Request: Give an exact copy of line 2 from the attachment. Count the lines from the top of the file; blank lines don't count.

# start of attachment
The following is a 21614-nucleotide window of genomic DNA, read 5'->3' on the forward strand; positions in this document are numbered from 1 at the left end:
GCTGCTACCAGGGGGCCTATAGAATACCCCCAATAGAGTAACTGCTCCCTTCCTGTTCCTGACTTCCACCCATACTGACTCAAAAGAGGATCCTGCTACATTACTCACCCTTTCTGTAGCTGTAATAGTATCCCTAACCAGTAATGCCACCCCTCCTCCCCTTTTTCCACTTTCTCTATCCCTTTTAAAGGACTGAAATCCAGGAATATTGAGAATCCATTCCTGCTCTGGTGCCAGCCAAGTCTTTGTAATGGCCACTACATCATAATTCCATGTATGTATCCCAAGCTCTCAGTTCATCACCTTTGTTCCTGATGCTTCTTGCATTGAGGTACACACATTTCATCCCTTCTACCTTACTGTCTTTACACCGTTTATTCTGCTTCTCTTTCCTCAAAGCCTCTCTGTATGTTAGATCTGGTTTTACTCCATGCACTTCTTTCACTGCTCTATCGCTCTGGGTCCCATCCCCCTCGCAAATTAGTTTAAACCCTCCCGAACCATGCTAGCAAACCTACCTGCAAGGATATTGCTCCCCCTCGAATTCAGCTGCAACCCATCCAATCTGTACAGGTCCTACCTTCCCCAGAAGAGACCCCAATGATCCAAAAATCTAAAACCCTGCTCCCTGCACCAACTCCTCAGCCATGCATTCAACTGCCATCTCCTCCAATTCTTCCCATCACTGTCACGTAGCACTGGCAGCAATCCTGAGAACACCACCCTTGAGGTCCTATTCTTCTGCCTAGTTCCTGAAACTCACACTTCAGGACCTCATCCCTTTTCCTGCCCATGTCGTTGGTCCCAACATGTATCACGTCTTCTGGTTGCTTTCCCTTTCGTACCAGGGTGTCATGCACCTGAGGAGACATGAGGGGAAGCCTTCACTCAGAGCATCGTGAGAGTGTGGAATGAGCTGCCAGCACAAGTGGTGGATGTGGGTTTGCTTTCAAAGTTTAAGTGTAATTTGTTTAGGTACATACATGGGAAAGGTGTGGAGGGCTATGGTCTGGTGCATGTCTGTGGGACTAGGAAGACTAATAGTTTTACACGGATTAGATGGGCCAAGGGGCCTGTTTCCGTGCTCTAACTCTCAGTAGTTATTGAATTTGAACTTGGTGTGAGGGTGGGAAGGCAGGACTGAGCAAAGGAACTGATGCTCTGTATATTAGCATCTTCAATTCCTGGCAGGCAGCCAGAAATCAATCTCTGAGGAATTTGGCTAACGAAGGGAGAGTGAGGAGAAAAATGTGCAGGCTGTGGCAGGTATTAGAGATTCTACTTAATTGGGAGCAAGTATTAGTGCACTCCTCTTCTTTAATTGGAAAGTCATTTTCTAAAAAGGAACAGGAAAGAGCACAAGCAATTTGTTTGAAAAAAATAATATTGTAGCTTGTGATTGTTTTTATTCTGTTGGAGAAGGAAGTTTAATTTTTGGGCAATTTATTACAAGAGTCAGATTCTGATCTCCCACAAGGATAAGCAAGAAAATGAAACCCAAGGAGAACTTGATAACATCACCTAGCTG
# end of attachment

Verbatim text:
GCTGCTACCAGGGGGCCTATAGAATACCCCCAATAGAGTAACTGCTCCCTTCCTGTTCCTGACTTCCACCCATACTGACTCAAAAGAGGATCCTGCTACATTACTCACCCTTTCTGTAGCTGTAATAGTATCCCTAACCAGTAATGCCACCCCTCCTCCCCTTTTTCCACTTTCTCTATCCCTTTTAAAGGACTGAAATCCAGGAATATTGAGAATCCATTCCTGCTCTGGTGCCAGCCAAGTCTTTGTAATGGCCACTACATCATAATTCCATGTATGTATCCCAAGCTCTCAGTTCATCACCTTTGTTCCTGATGCTTCTTGCATTGAGGTACACACATTTCATCCCTTCTACCTTACTGTCTTTACACCGTTTATTCTGCTTCTCTTTCCTCAAAGCCTCTCTGTATGTTAGATCTGGTTTTACTCCATGCACTTCTTTCACTGCTCTATCGCTCTGGGTCCCATCCCCCTCGCAAATTAGTTTAAACCCTCCCGAACCATGCTAGCAAACCTACCTGCAAGGATATTGCTCCCCCTCGAATTCAGCTGCAACCCATCCAATCTGTACAGGTCCTACCTTCCCCAGAAGAGACCCCAATGATCCAAAAATCTAAAACCCTGCTCCCTGCACCAACTCCTCAGCCATGCATTCAACTGCCATCTCCTCCAATTCTTCCCATCACTGTCACGTAGCACTGGCAGCAATCCTGAGAACACCACCCTTGAGGTCCTATTCTTCTGCCTAGTTCCTGAAACTCACACTTCAGGACCTCATCCCTTTTCCTGCCCATGTCGTTGGTCCCAACATGTATCACGTCTTCTGGTTGCTTTCCCTTTCGTACCAGGGTGTCATGCACCTGAGGAGACATGAGGGGAAGCCTTCACTCAGAGCATCGTGAGAGTGTGGAATGAGCTGCCAGCACAAGTGGTGGATGTGGGTTTGCTTTCAAAGTTTAAGTGTAATTTGTTTAGGTACATACATGGGAAAGGTGTGGAGGGCTATGGTCTGGTGCATGTCTGTGGGACTAGGAAGACTAATAGTTTTACACGGATTAGATGGGCCAAGGGGCCTGTTTCCGTGCTCTAACTCTCAGTAGTTATTGAATTTGAACTTGGTGTGAGGGTGGGAAGGCAGGACTGAGCAAAGGAACTGATGCTCTGTATATTAGCATCTTCAATTCCTGGCAGGCAGCCAGAAATCAATCTCTGAGGAATTTGGCTAACGAAGGGAGAGTGAGGAGAAAAATGTGCAGGCTGTGGCAGGTATTAGAGATTCTACTTAATTGGGAGCAAGTATTAGTGCACTCCTCTTCTTTAATTGGAAAGTCATTTTCTAAAAAGGAACAGGAAAGAGCACAAGCAATTTGTTTGAAAAAAATAATATTGTAGCTTGTGATTGTTTTTATTCTGTTGGAGAAGGAAGTTTAATTTTTGGGCAATTTATTACAAGAGTCAGATTCTGATCTCCCACAAGGATAAGCAAGAAAATGAAACCCAAGGAGAACTTGATAACATCACCTAGCTG